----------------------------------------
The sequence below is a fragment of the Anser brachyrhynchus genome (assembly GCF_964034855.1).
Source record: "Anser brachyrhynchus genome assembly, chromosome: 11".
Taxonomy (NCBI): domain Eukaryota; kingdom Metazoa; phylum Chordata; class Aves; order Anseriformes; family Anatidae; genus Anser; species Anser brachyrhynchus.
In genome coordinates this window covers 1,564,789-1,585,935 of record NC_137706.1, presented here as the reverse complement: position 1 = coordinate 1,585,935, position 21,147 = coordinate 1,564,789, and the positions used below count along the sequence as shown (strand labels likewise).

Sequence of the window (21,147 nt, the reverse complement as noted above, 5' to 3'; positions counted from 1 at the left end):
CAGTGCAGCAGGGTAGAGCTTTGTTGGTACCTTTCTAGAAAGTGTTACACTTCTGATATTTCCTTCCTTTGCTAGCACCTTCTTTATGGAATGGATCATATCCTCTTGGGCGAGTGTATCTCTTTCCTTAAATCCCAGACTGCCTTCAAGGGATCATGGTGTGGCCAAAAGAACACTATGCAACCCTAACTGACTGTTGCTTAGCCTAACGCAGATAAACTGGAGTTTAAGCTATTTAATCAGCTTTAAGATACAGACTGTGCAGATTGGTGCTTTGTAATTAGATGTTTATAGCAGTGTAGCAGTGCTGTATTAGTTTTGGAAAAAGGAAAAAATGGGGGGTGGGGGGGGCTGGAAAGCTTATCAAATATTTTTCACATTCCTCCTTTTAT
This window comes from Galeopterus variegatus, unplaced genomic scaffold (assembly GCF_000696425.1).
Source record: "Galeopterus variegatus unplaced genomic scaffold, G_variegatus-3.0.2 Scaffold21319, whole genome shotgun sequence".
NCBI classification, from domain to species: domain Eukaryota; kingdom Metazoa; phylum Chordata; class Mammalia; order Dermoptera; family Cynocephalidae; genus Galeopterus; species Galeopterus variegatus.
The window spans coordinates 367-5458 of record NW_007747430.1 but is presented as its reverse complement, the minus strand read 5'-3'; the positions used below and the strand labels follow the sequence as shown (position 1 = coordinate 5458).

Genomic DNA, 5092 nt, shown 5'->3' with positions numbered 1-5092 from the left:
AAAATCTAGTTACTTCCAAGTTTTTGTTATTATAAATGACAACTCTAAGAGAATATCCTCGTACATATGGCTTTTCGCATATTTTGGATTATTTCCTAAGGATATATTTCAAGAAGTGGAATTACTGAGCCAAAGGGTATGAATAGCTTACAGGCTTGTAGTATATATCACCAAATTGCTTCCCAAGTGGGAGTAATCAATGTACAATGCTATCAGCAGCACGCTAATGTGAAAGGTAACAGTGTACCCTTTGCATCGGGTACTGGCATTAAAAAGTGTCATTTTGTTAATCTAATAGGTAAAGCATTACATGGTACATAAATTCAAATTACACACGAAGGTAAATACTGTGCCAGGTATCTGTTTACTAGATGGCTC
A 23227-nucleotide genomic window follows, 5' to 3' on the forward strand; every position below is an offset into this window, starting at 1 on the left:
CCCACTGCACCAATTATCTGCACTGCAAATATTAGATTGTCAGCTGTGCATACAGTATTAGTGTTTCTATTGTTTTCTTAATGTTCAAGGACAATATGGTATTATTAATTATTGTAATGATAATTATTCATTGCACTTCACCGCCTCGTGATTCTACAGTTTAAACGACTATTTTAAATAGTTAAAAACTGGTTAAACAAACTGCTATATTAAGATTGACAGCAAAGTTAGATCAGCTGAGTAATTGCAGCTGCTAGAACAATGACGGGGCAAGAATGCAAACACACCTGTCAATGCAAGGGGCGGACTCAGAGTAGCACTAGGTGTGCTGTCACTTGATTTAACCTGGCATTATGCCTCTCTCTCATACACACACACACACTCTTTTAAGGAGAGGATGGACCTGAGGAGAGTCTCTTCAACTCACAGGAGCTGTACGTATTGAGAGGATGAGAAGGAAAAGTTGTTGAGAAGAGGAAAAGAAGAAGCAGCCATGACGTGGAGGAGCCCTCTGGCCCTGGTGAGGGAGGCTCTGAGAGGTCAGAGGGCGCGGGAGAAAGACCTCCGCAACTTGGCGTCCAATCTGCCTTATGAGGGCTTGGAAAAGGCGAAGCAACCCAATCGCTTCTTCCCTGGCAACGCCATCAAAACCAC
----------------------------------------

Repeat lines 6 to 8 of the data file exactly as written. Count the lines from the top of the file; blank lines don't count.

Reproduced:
CAGTGCAGCAGGGTAGAGCTTTGTTGGTACCTTTCTAGAAAGTGTTACACTTCTGATATTTCCTTCCTTTGCTAGCACCTTCTTTATGGAATGGATCATATCCTCTTGGGCGAGTGTATCTCTTTCCTTAAATCCCAGACTGCCTTCAAGGGATCATGGTGTGGCCAAAAGAACACTATGCAACCCTAACTGACTGTTGCTTAGCCTAACGCAGATAAACTGGAGTTTAAGCTATTTAATCAGCTTTAAGATACAGACTGTGCAGATTGGTGCTTTGTAATTAGATGTTTATAGCAGTGTAGCAGTGCTGTATTAGTTTTGGAAAAAGGAAAAAATGGGGGGTGGGGGGGGCTGGAAAGCTTATCAAATATTTTTCACATTCCTCCTTTTAT
This window comes from Galeopterus variegatus, unplaced genomic scaffold (assembly GCF_000696425.1).
Source record: "Galeopterus variegatus unplaced genomic scaffold, G_variegatus-3.0.2 Scaffold21319, whole genome shotgun sequence".